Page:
One wrinkle in the classic system, however, is that it isn't the happiness of everyone that matters, but the happiness of the system as a whole, and especially of those who are its leading lights- who both raise the cultural level, and run the society, including writing its philosophy. Slaves certainly were of little account, and Aristotle and his class hardly thought much more about women or other lesser classes. They vied to tell the rulers what to do, Aristotle personally tutoring Alexander the Great, for example, in a tradition that reaches down to Machiavelli.

Nietzsche, despite his choleric and bombastic nature, was fundamentally pushing the same elitist program, seeking to free people from the resentful, leveling, "slave" ethos of Christianity. Nietzsche urged his Übermensch to excellence and competition, even war, though never crass bigotry or bad taste. It is a fundamental and interesting question in moral philosophy- even if you grant a utilitarian / subjective justification to the whole edifice, and even if you make its justification empathetically broad-based in the modern sense, what is the better system- ethical democracy, or ethical elitism?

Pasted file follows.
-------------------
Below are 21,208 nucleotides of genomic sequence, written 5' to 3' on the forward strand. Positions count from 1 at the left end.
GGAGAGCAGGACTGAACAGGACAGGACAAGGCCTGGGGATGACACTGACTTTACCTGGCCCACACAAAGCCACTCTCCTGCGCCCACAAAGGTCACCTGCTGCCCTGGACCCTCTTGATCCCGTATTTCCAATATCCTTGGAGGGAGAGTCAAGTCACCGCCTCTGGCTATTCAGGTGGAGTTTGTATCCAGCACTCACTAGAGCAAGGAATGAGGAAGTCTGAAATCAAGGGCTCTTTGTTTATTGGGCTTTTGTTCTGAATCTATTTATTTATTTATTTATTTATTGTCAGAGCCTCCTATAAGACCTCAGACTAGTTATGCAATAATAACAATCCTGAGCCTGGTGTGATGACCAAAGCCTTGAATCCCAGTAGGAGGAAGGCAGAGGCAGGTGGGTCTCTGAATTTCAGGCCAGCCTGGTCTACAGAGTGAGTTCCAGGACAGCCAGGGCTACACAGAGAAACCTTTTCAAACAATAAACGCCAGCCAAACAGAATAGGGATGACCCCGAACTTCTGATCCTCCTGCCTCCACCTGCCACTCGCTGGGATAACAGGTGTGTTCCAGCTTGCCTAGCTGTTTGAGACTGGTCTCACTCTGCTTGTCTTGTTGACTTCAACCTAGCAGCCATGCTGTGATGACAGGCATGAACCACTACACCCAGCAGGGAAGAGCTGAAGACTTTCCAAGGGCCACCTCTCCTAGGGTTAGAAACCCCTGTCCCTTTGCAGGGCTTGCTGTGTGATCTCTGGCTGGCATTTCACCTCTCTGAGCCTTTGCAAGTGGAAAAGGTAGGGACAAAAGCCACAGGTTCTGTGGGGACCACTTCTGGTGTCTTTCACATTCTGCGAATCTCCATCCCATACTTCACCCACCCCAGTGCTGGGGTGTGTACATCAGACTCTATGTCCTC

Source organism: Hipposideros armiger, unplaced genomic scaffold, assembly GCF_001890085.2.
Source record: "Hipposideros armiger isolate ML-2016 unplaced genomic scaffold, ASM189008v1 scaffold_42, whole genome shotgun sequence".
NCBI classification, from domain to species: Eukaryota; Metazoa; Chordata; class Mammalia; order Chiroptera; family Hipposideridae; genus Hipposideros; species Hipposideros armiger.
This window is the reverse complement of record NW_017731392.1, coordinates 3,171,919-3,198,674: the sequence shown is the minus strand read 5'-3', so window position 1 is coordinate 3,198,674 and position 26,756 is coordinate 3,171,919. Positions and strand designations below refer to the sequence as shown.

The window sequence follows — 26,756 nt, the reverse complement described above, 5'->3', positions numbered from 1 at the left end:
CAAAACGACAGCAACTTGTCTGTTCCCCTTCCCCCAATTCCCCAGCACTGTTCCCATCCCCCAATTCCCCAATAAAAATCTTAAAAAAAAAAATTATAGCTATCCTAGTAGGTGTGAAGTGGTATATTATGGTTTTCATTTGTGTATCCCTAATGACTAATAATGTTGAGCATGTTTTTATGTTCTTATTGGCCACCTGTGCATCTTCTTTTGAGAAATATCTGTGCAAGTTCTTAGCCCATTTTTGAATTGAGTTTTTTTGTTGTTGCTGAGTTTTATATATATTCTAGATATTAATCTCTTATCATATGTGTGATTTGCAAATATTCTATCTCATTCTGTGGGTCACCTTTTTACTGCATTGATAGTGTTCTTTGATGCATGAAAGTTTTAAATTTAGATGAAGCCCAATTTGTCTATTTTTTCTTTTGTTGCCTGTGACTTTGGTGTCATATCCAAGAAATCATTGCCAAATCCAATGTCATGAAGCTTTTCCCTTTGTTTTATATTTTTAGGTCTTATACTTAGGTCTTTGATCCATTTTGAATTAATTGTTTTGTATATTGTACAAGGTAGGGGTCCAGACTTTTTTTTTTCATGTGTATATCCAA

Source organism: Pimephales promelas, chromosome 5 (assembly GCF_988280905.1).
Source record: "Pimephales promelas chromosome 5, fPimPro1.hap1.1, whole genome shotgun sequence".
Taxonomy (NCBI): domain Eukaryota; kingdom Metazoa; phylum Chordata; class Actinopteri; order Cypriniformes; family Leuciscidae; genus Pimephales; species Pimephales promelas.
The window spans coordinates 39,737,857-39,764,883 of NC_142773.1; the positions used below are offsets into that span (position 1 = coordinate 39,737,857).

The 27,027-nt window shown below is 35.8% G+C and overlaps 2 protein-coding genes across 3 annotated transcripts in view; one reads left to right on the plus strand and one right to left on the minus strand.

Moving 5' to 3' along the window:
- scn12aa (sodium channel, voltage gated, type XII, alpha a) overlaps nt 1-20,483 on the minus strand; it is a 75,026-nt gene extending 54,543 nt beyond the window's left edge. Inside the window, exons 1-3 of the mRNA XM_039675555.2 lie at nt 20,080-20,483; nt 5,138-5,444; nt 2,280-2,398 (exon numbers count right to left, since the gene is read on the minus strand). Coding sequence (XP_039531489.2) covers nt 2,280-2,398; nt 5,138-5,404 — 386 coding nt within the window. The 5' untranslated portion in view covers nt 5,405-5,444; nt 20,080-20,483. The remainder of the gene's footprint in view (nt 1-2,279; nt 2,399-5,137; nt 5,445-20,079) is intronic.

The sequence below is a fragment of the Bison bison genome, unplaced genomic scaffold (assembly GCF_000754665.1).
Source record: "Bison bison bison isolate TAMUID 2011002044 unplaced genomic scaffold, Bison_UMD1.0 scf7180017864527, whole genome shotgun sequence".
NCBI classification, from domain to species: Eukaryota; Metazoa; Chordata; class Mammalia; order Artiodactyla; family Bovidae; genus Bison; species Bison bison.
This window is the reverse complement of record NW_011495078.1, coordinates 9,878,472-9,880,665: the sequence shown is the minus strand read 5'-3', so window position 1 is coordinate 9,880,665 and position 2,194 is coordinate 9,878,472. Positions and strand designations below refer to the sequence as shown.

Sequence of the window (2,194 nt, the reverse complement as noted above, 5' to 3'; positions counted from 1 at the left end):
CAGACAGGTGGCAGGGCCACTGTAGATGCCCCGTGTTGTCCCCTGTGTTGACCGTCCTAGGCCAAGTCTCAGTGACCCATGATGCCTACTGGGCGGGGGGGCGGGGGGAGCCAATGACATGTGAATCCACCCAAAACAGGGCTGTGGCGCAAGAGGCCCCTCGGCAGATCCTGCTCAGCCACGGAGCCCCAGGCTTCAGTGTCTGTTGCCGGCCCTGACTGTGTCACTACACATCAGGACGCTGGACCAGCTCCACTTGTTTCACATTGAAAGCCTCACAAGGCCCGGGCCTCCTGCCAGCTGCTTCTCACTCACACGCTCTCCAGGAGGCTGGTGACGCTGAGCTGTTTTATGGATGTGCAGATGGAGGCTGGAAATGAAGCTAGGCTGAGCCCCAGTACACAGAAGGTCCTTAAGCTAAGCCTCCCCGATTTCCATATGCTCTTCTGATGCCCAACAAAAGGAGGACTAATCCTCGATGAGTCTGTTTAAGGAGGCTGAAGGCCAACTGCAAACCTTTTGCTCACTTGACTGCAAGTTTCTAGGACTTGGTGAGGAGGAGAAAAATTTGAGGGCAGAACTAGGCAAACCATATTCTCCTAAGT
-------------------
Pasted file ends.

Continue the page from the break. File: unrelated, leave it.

On the one hand, recognizing the fundamental value and talents of each person seems like an all-around good thing, a bedrock of modern moral and political theory. It is the right thing to do. On the other hand, we have to recognize that people are not created equal, and that society gains far more from the cultivation of some than of others. Moreover, we retain in many spheres a relentlessly, even mortally, competitive system that gives hardly a glance to egalitarianism- the corporation, sports, economics, the marriage market. We are very confused in this respect, with our natures and institutions tugging in all directions.

Looking at our politics in particular, the conflict reaches absurdly affecting dimensions, with highly egoistic and talented individuals yearning for vast power power while vowing fealty to the basest prejudices, vanity, and superior judgement of the mass of voters, while at the same time promising unwavering attention to the upper crust- the moneyed class which funds their campaigns. One might call it checks and balances, but it is also a little schizoid.